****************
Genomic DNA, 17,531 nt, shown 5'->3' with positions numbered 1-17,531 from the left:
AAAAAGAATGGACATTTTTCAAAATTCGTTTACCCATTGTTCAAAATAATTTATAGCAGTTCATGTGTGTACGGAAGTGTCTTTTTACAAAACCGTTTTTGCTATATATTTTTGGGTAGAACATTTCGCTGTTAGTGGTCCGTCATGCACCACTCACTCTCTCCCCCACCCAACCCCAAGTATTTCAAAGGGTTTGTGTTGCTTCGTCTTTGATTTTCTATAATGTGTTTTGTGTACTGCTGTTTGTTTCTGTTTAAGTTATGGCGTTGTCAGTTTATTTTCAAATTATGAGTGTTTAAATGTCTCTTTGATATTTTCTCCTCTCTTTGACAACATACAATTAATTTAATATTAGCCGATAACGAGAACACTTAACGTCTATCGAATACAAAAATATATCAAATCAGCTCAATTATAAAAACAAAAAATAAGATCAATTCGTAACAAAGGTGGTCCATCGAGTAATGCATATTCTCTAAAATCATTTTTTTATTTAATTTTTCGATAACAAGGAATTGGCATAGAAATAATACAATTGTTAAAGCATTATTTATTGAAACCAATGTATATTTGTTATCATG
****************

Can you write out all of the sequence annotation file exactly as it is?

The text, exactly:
Genomic DNA, 17,531 nt, shown 5'->3' with positions numbered 1-17,531 from the left:
AAAAAGAATGGACATTTTTCAAAATTCGTTTACCCATTGTTCAAAATAATTTATAGCAGTTCATGTGTGTACGGAAGTGTCTTTTTACAAAACCGTTTTTGCTATATATTTTTGGGTAGAACATTTCGCTGTTAGTGGTCCGTCATGCACCACTCACTCTCTCCCCCACCCAACCCCAAGTATTTCAAAGGGTTTGTGTTGCTTCGTCTTTGATTTTCTATAATGTGTTTTGTGTACTGCTGTTTGTTTCTGTTTAAGTTATGGCGTTGTCAGTTTATTTTCAAATTATGAGTGTTTAAATGTCTCTTTGATATTTTCTCCTCTCTTTGACAACATACAATTAATTTAATATTAGCCGATAACGAGAACACTTAACGTCTATCGAATACAAAAATATATCAAATCAGCTCAATTATAAAAACAAAAAATAAGATCAATTCGTAACAAAGGTGGTCCATCGAGTAATGCATATTCTCTAAAATCATTTTTTTATTTAATTTTTCGATAACAAGGAATTGGCATAGAAATAATACAATTGTTAAAGCATTATTTATTGAAACCAATGTATATTTGTTATCATG